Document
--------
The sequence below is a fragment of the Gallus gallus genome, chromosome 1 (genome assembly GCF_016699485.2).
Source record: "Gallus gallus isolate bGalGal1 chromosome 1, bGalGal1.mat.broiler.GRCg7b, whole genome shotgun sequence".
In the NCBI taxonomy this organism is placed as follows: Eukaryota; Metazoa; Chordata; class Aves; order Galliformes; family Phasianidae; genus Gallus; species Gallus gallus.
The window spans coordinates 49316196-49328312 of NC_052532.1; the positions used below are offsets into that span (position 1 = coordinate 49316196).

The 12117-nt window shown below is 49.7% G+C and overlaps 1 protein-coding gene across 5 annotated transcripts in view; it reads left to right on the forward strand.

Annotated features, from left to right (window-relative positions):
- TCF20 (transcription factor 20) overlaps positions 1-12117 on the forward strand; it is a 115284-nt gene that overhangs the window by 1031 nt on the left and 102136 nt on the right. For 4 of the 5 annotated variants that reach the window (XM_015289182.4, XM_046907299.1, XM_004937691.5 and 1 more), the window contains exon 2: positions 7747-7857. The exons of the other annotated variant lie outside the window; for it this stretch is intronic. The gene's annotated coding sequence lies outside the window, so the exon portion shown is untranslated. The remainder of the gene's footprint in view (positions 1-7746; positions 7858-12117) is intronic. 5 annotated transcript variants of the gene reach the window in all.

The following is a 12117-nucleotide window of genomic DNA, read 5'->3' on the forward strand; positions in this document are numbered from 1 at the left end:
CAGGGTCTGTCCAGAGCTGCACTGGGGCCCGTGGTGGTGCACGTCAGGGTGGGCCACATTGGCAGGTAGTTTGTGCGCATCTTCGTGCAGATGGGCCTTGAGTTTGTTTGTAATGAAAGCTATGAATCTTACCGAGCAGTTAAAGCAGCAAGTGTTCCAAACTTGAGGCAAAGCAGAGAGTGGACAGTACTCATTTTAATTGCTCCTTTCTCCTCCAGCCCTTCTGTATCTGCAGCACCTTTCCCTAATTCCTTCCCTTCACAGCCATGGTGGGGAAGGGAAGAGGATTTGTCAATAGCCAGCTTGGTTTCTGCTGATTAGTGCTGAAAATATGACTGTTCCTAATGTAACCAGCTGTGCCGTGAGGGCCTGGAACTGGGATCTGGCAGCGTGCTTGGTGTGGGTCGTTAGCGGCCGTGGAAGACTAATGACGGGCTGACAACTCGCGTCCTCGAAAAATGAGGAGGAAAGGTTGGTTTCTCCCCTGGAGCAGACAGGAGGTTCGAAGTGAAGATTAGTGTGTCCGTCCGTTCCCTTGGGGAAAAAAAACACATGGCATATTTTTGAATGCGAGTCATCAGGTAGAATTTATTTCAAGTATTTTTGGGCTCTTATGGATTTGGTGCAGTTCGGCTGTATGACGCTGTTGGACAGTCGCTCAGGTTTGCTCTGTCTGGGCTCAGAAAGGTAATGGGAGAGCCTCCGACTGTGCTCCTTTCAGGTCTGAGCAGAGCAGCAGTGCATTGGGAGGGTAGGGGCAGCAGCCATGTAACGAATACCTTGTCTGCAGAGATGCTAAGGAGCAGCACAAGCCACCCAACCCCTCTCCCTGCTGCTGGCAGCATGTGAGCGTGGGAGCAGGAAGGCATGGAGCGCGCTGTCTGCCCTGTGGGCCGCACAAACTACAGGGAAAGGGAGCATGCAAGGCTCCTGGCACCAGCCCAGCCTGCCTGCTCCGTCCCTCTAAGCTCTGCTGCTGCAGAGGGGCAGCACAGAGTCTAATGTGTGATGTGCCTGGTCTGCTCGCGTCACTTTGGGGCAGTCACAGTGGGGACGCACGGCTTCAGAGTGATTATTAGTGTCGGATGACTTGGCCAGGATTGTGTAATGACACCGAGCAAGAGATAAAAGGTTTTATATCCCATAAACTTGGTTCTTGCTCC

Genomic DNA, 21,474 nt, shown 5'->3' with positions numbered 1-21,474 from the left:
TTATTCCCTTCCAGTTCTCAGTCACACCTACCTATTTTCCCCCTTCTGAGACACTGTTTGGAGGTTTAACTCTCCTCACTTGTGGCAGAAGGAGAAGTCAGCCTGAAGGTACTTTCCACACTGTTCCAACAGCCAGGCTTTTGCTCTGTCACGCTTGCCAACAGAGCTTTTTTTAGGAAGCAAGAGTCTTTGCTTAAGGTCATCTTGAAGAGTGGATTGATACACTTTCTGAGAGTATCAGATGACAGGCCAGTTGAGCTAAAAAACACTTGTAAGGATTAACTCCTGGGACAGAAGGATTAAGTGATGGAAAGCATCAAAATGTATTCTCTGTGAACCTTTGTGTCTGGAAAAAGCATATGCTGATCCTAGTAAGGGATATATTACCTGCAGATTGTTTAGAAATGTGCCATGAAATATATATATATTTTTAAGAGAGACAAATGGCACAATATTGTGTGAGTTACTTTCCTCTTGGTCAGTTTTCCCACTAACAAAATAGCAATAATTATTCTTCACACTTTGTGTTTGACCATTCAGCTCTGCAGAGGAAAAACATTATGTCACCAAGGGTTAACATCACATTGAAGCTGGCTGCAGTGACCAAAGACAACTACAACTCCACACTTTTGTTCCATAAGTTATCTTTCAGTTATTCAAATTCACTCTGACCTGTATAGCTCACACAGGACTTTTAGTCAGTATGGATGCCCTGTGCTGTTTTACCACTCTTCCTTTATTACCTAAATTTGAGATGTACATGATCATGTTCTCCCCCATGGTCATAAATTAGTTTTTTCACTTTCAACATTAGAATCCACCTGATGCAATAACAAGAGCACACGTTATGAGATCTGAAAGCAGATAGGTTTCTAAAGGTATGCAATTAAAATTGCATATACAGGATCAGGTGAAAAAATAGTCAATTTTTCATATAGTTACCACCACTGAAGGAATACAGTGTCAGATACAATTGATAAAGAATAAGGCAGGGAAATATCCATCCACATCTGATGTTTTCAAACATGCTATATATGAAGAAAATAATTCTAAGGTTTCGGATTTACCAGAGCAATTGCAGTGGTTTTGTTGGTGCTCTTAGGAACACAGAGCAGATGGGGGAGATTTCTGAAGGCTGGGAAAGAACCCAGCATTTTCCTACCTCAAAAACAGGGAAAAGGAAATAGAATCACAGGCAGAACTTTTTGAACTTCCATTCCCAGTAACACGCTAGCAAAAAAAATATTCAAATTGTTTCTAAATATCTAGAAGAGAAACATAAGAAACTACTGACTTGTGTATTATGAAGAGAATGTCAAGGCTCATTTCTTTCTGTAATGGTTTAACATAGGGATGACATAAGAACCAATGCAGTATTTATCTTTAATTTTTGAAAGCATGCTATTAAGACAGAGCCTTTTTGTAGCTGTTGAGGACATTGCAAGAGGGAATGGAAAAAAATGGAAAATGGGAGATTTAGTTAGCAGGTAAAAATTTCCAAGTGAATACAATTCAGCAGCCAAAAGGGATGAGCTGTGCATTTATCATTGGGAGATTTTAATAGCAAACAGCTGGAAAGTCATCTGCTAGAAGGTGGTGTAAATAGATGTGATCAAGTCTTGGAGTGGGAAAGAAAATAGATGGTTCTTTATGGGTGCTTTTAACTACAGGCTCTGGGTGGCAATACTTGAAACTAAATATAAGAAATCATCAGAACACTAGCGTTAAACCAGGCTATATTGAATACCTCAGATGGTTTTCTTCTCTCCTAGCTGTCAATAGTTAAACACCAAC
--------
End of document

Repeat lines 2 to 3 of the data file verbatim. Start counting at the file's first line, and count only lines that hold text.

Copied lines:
Source record: "Gallus gallus isolate bGalGal1 chromosome 1, bGalGal1.mat.broiler.GRCg7b, whole genome shotgun sequence".
In the NCBI taxonomy this organism is placed as follows: Eukaryota; Metazoa; Chordata; class Aves; order Galliformes; family Phasianidae; genus Gallus; species Gallus gallus.